Equine Therapy Frequently Asked Questions
Please find below a list of the most common questions with their answers that we get asked. While this list is not exhaustive we hope that it will help, however if you have any other questions, please contact us and we will be happy to answer them.
Do I need to get my Vet's approval?
Equine therapists work under the Veterinary Act (1966) which requires that permission is sought from your vet before you commence any treatment of any kind on your horse. We would of course be happy to discuss the nature of any recommended treatment with your vet before any therapy takes place.
What do I need to do to prepare my horse?
Nothing needs to be done in advance of our visit, however it is helpful if the horse is indoors and preferably dry and clean. In order to achieve the maximum benefit from the therapy, it helps if the horse is also relaxed, so please bring the animal in and allow it to settle before we arrive.
What do you need to know about my horse in advance?
Any information that you can provide about the horse's background and it's condition is always helpful, however we will ask a full range of questions when we visit. This may include questions about the horse's history, any injuries or traumas that it may have experienced, it's feeding, worming and exercise programme. These all help us to identify what may be causing the problem and to recommend the most relevant therapy
Do I need to bring my horse to you for treatment?
No, we will visit your horse at its "home". This ensures that it is in it's most familiar surroundings and able to relax to achieve maximum benefit from any therapy.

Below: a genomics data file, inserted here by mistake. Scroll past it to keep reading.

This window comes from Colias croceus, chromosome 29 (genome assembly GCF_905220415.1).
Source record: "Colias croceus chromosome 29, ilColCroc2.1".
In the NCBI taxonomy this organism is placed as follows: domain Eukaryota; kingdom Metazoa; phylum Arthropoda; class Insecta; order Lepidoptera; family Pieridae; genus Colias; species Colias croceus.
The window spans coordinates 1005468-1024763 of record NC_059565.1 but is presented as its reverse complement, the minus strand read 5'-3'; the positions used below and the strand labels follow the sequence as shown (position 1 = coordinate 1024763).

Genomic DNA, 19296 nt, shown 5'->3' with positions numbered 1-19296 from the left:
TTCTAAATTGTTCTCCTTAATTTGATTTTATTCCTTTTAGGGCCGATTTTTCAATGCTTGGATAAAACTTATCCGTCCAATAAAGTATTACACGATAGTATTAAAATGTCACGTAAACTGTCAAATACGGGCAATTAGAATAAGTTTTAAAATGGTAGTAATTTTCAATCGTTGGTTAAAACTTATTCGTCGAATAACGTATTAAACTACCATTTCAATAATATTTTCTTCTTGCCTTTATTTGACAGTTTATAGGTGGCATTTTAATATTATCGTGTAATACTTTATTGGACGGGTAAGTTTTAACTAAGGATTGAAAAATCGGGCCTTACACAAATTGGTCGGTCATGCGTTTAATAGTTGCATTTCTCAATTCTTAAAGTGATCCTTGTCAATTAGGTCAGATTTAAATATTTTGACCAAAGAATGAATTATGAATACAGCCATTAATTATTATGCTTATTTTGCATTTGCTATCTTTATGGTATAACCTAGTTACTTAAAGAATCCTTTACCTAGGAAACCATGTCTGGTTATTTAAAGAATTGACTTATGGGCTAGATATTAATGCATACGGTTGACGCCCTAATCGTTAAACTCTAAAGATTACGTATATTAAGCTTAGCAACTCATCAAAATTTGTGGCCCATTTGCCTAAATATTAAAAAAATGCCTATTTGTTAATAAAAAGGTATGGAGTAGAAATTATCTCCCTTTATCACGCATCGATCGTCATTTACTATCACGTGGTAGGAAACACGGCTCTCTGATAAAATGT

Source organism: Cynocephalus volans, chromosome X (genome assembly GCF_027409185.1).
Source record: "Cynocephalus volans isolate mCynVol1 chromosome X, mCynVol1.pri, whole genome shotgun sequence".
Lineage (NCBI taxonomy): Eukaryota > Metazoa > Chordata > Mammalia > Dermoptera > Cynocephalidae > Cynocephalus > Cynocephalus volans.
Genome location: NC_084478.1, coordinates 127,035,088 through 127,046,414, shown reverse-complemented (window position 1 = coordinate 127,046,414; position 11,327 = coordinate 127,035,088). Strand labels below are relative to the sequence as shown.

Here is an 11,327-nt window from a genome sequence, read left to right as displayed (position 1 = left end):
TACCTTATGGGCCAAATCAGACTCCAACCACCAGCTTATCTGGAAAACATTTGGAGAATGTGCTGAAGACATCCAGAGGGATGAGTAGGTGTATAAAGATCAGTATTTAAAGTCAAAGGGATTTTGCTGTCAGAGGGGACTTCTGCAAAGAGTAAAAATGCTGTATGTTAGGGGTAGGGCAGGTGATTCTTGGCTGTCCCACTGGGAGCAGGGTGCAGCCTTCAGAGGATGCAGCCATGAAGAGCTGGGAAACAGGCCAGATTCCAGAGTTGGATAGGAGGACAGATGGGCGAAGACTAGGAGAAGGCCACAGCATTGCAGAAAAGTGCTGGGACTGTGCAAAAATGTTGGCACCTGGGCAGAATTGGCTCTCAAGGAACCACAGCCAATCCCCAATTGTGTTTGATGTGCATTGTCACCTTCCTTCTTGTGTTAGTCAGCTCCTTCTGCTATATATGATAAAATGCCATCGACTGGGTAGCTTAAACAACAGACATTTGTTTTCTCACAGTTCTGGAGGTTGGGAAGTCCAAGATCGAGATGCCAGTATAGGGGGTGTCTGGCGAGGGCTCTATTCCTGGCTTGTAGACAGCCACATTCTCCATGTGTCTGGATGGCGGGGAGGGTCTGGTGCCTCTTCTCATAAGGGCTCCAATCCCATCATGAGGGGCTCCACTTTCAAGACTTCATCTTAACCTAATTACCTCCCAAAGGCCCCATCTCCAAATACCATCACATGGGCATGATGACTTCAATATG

Can you guarantee results?
As with any therapy, treatment is not guaranteed. However, most animals respond very well and show distinct improvement after treatment.
Will I need more than one treatment?
Each horse is treated on an individual basis, and the number of treatments may vary depending on each individual problem and it's complexity. After we have examined the animal we will discuss our recommendations with you before undertaking any therapy so that you are fully aware of how many treatments may be needed and their associated costs.
How long does the treatment last?
The initial visit includes a full examination of the animal and normally takes between and hour and an hour and a half. If any further therapy is required, please allow up to an hour.
Are there any after effects?
We would not expect there to be any after effects after therapy. The horse should be more relaxed and we therefore recommend that it is allowed to rest quietly after treatment.